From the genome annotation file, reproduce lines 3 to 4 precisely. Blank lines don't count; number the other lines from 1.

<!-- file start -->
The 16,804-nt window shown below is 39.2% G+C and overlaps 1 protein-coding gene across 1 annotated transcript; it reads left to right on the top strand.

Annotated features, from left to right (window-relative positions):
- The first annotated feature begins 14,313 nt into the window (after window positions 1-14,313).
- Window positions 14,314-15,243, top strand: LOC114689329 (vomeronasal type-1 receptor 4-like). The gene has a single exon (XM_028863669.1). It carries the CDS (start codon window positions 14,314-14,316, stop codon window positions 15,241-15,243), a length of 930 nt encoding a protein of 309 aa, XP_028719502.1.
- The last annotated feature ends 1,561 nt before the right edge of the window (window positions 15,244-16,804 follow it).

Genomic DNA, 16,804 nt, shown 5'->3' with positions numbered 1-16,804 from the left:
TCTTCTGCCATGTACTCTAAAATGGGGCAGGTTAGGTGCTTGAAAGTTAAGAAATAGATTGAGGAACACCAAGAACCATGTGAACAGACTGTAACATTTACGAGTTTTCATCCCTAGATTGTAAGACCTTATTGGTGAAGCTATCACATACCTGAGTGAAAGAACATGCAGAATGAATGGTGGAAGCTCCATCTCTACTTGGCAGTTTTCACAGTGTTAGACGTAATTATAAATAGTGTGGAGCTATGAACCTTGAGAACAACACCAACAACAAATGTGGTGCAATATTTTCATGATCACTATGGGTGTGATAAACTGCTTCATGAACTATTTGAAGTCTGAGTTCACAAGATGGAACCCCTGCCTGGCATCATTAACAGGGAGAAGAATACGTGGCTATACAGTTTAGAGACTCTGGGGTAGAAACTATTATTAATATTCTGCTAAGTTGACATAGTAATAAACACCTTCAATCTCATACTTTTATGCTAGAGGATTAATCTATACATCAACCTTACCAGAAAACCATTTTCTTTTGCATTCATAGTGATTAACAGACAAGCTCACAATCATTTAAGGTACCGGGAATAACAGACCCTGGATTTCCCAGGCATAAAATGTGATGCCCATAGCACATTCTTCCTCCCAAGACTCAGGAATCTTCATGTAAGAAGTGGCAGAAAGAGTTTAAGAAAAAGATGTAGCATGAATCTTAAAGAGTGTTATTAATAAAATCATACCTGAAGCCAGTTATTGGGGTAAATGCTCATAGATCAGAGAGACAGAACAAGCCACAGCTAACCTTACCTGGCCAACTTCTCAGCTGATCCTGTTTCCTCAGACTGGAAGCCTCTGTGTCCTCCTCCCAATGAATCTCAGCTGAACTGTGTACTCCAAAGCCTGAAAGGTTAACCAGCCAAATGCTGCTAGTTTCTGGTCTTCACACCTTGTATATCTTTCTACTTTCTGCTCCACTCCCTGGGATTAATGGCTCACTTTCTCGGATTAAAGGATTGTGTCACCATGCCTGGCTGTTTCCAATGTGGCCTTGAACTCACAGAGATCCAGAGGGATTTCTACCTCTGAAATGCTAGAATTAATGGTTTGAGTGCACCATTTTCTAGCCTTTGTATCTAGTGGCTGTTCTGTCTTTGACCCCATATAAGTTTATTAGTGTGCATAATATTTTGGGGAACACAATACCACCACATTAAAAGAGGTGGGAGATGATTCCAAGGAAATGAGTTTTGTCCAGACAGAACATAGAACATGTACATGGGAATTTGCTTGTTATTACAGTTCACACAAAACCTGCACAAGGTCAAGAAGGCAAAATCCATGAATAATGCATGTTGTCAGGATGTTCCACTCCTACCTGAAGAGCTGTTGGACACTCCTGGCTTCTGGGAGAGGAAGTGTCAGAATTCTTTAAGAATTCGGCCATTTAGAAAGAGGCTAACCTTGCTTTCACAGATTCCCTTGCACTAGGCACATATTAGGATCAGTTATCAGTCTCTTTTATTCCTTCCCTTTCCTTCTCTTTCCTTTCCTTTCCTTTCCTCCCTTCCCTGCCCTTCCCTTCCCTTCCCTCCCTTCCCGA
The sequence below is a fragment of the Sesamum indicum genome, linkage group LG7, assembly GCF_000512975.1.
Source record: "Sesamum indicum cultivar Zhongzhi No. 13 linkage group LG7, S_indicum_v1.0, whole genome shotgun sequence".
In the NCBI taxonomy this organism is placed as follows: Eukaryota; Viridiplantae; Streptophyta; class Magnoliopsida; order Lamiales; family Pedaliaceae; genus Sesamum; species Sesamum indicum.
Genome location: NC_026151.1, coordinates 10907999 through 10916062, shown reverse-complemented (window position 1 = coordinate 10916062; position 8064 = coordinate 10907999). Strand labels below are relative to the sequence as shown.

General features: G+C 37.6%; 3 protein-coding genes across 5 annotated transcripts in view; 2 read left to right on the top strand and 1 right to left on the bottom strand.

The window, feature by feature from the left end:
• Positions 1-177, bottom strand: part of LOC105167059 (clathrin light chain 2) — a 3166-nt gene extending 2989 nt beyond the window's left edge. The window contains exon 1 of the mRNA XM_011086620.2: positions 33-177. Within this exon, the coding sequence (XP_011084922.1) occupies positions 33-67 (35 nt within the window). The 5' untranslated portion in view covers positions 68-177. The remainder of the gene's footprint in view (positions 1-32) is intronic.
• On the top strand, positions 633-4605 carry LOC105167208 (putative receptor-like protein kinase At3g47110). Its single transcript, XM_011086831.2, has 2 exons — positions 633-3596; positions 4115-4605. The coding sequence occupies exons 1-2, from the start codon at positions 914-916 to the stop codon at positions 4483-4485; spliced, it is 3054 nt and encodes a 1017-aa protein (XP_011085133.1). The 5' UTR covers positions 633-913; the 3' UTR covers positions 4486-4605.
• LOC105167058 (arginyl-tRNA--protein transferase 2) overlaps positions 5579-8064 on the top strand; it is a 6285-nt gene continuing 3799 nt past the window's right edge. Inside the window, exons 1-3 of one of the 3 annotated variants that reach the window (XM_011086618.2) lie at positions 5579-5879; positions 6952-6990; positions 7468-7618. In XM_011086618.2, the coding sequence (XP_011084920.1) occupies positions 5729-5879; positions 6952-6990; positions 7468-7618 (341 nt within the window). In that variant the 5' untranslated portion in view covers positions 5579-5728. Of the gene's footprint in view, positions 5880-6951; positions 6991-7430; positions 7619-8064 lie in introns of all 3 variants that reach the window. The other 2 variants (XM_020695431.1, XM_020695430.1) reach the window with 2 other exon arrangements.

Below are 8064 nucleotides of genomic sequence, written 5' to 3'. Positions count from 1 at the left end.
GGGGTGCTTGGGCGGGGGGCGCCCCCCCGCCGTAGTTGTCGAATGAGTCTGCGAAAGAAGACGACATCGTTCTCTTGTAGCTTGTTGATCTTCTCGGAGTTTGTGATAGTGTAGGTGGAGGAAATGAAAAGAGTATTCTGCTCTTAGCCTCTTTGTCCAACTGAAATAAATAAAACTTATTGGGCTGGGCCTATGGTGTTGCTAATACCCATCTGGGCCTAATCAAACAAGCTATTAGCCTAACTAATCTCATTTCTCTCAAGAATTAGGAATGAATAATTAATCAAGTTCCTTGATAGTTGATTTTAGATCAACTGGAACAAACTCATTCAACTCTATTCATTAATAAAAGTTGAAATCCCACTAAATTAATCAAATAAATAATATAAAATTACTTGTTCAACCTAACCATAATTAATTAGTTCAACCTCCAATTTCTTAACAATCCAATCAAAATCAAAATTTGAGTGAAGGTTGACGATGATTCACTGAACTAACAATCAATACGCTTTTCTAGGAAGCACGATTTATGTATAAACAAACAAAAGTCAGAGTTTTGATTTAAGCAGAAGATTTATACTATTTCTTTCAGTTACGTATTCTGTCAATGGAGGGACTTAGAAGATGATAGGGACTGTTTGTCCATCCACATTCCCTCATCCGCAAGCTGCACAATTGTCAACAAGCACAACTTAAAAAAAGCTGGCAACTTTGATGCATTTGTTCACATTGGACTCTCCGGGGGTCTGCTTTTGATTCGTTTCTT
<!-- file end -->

- The first annotated feature begins 14,313 nt into the window (after window positions 1-14,313).
- Window positions 14,314-15,243, top strand: LOC114689329 (vomeronasal type-1 receptor 4-like). The gene has a single exon (XM_028863669.1). It carries the CDS (start codon window positions 14,314-14,316, stop codon window positions 15,241-15,243), a length of 930 nt encoding a protein of 309 aa, XP_028719502.1.